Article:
Is Your Organization Subject to the Red Flag Rules?April 20, 2009
Hospitals, physician groups and other healthcare providers may be surprised to learn that they could be subject to the Federal Trade Commission's so-called "Red Flag Rules" that become effective May 1, 2009. The Rules are intended to combat identity theft and require implementation of a written program to detect, prevent, and mitigate identity thefts in connection with new and existing accounts.
The Rules apply to any organization that meet the Rules' definition of "creditor" and which offer or maintain "covered accounts."
A "creditor" includes any entity that regularly accepts deferred payments for its goods or services. For example, a hospital or physician group that regularly offers payment plans or allows patients to pay in installment payments would be a "creditor" within the meaning of the Rules.
For the Rules to apply, a "creditor" must also maintain "covered accounts." The Rules define a covered account as an account primarily for personal, family or household purposes and involving a "continuing" relationship between a person and a creditor that includes multiple payments or transactions or in which there is a reasonably foreseeable risk of identity theft. For example, patient billing accounts could be "covered accounts" if a hospital or physician group permits multiple payments on these accounts. Patient medical records may be "covered accounts" because they may be vulnerable to medical identity thefts. Both billing accounts and medical records are likely to involve "continuing relationships" because patients seek medical care on a recurring basis.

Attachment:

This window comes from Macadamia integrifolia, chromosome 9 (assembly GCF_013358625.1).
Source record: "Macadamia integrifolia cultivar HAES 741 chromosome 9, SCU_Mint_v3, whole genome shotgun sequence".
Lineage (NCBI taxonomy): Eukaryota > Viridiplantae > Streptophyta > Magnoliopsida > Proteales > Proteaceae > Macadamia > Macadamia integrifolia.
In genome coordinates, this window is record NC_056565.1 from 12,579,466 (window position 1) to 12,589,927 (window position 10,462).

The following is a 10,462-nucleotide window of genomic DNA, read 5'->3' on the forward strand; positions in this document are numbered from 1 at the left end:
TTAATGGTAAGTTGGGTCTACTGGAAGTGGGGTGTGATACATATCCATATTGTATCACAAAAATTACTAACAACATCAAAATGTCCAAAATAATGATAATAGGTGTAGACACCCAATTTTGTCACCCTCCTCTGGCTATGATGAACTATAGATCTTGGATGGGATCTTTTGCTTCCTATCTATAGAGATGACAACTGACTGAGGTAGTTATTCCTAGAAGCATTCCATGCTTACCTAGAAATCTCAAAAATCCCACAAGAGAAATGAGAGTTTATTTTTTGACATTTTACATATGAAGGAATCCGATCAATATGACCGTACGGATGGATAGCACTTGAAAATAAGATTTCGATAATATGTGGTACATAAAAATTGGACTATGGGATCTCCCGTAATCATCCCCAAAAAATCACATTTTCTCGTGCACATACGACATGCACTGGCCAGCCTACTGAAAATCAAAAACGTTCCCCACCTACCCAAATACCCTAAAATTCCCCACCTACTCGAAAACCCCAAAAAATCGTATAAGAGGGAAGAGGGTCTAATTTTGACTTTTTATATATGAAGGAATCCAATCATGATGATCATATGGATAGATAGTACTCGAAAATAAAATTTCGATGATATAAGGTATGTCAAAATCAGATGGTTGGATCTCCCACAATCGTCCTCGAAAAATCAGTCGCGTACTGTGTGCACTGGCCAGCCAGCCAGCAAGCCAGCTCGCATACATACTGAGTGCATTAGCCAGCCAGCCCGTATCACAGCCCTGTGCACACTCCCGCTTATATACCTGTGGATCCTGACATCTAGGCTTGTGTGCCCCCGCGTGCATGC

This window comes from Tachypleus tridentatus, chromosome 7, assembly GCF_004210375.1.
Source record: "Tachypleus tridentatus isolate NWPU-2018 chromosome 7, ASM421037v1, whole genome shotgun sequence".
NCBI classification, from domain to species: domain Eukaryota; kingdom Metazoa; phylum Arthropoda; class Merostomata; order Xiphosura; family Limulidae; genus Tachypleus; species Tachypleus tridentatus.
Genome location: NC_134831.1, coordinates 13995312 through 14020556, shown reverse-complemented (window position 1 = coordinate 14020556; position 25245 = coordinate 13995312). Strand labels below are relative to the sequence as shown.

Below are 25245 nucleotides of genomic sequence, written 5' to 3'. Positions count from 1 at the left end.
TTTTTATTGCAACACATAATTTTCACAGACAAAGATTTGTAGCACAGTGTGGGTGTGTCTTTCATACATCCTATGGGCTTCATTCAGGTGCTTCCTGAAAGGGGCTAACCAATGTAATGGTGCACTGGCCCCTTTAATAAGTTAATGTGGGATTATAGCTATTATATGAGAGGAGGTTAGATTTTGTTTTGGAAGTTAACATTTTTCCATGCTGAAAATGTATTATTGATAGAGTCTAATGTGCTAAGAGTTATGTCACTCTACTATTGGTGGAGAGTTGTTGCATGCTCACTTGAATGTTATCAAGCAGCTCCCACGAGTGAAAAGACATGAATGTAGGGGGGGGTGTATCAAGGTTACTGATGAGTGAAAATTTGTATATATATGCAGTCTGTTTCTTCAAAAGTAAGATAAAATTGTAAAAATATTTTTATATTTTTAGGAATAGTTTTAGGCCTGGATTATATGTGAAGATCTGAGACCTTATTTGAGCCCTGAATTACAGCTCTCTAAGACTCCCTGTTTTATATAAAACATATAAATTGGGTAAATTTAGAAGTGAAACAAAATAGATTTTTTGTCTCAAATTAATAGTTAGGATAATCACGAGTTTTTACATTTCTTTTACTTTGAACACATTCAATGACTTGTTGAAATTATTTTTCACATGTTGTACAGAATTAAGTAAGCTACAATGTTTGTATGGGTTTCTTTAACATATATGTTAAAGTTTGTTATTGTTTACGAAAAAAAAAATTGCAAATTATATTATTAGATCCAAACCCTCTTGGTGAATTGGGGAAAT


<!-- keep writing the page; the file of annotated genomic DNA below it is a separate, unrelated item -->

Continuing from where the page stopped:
If the Rules apply to an entity, the entity's Board of Directors must approve a written plan that includes reasonable policies and procedures to (1) identify "red flags," including relevant patterns, practices and/or activities that potentially suggest possible identity theft, (2) detect the "red flags" that have been incorporated into the program, (3) respond appropriately to "red flag" incidents that are detected in order to prevent and mitigate the effect of identity theft, and (4) ensure that the program is reviewed and updated periodically in order to adjust to changing and developing identity theft risks.
The Federal Trade Commission has not mandated any specific language, policies or procedures that must be included in an identity theft program. The expectation is that each covered entity's program will be appropriate to the entity's size and complexity, and the scope and nature of its activities.
If you have any questions regarding the application of the red flag rules to your organization or how to implement the policies and procedures required by them, please contact Charles G. Vogel (firstname.lastname@example.org or 414-287-9502) or another member of the Godfrey & Kahn Healthcare Team.
To view the complete Health Law Vantage Point, Click Here.